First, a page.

Ivan has become a member of the faculty of the Institute of History and Philosophy, and every year he returns to Patriarch's Ponds on the anniversary of Berlioz's death. Although "He knows that in his younger days he had been a victim of criminal hypnotists, had undergone treatment and had been cured," he still becomes restless under the spring full moon.

He always walks to a certain house and watches "an elderly, respectable-looking man with a goatee, pince-nez and slightly porcine features" sitting on a bench looking at the moon. It is Nikolay Ivanovich, regretting not flying away with Natasha. Ivan watches him and says to himself, "Gods, gods... Another victim of the moon... Yes, another victim, like me..." Nikolay Ivanovich is called inside by his wife, and Ivan too returns home ill.

His poor wife, "tied to a gravely sick man," must give him injections to calm him down. However, he will dream about the world of Pilate and the execution. He dreams of Pilate walking with Yeshua Ha-Nozri, who tells him that he imagined the whole execution, and that in fact it never happened. In his dream, Ivan encounters Margarita and the Master, who assure him that "that was how it ended." Then the moon "bursts into a frenzy," and Ivan sleeps peacefully; he will awake untroubled, until the next full moon. ( )
  bostonwendym | Sep 10, 2016 |
  cloentrelibros | Aug 23, 2016 |
It took me 2 months to read The Master and Margarita, but I’m glad I stuck with it for the enjoyment of completing a difficult task. Also, the book was fun, something I didn’t expect. And of course now I can flatter myself in the bookstore by pointing to it and saying “I read that!”
I’m not Russian. I’ve never been to Russia and the largest segment of Russian culture that I know anything about is classical ballet. I’m not political, so I don’t know much of the political structures that have governed Russia for decades. But I do know that the Master and Margarita is a modern day Russian classic so I read it. I expected it to be a dry, impenetrable task but I wanted to see what the big deal was.
I probably still don’t know what the big deal is, but what a wild ride. There’s a devil who shows up in Moscow one day (God only knows why) and takes over the theatre and all the chaos and hilarity that ensures from that. We’ve got a giant black cat that stands on his hind legs and talks and causes a boatload of trouble. He’s in league with the devil, you see. We have a heroine who flies over Moscow by night on her witch’s broom and her servant girl who rides with her, but on the back of a giant flying pig.
But first, you must make your way past the first 3 chapters. Once you do, I guarantee you’ll be re-reading passages to make sure you read it right the first time. You probably did; this book is as wild as anything Fellini ever put on film and makes Alice in Wonderland look like child’s play. Don’t get bogged down in Pontius Pilate and all of that. It’s temporary and doesn’t take up much of the book.
Magical realism? I don’t know. It’s pretty magical but I don’t think it’s real. Symbolism? Plenty of it: the moon, the color red, naked women, mental hospitals and more. But what it all means is up to the reader to decipher and having read this book once, I know I’ll have to re-read it to glean understanding.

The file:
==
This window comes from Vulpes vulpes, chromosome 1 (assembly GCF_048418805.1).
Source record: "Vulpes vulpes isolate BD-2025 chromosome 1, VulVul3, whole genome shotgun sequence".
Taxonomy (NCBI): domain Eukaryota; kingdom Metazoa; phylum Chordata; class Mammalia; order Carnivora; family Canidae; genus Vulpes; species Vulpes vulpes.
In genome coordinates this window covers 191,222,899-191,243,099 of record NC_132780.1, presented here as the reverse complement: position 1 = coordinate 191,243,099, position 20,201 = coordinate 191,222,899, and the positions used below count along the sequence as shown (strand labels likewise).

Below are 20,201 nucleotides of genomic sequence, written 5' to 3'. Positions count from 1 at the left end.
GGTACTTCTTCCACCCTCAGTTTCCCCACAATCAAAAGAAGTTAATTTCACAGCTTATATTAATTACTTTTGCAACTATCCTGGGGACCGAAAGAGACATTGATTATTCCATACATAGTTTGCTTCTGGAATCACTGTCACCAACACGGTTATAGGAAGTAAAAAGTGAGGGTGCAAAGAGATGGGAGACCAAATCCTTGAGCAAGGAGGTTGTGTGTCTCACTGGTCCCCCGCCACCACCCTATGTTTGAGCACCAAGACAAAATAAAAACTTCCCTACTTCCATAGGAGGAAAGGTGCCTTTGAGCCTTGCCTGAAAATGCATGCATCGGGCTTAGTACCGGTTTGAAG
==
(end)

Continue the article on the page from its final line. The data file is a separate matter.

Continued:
History says Mikhail Bulgakov wrote this during the height of Stalin’s tyranny. For that reason, the book was banned which is a concept that Americans can’t understand. To us, the label “banned book” is an enticement to see what the big deal was. In Stalinist Russia, having your book banned was getting off easy; writers and members of the intelligentsia were often sent off to work camps or killed.
But enough history. The thing is, if you pick up this book, expect to be captivated by chaos and improbability, passages that are truly gothic, and beautiful writing. It’s an outrageous trip. Overall, The Master and Margarita is a love story imagined during a time of great trouble. This book can go as deep as the reader is willing to go, but don’t expect to get it all in the first or third read. You can keep it light and be amazed or take it deeper. If you go deep, please report back to us and share your findings. I know I missed a lot.
Don’t be frightened away from The Master and Margarita. Remember, there’s a giant black cat that walks on hind legs and can’t wait to stir up disaster. How entertaining is that?
  WordMaven | Jul 31, 2016 |
Three intertwined stories swirl and skip through this book. A satire of Russian literary and theatrical life during Stalin’s reign, a reimagining of the second part of Goethe’s Faust set in the same time, and a historical novel about Pontius Pilate written by “the master,” a character in the other two stories.

In Book One, Satan and his minions arrive in Moscow in disguise and create havoc in a series of absurdly silly scenes worthy of the “Monty Python” television series. These pranks so defy logic and commonsense—not to mention dialectical materialism—that everyone who reports them to the police is immediately sent to the psychiatric hospital and locked up.

Book Two introduces Margareta Nikolayevna. Margareta is well off and has a stable and secure life. But she is not happy! What she desperately wants is to be with her lover, the master. Desperate to find him, Margareta accepts the invitation of one of the devil’s minions, thus following in the path of Faust, and swears allegiance to the devil in order to find and free the master.

This is a book filled with delights. It is, by turns, broadly humorous, pensive, skeptical, spiritual, redemptive, and filled with fantastic wonder. It defies any simple category, and is a joy to read.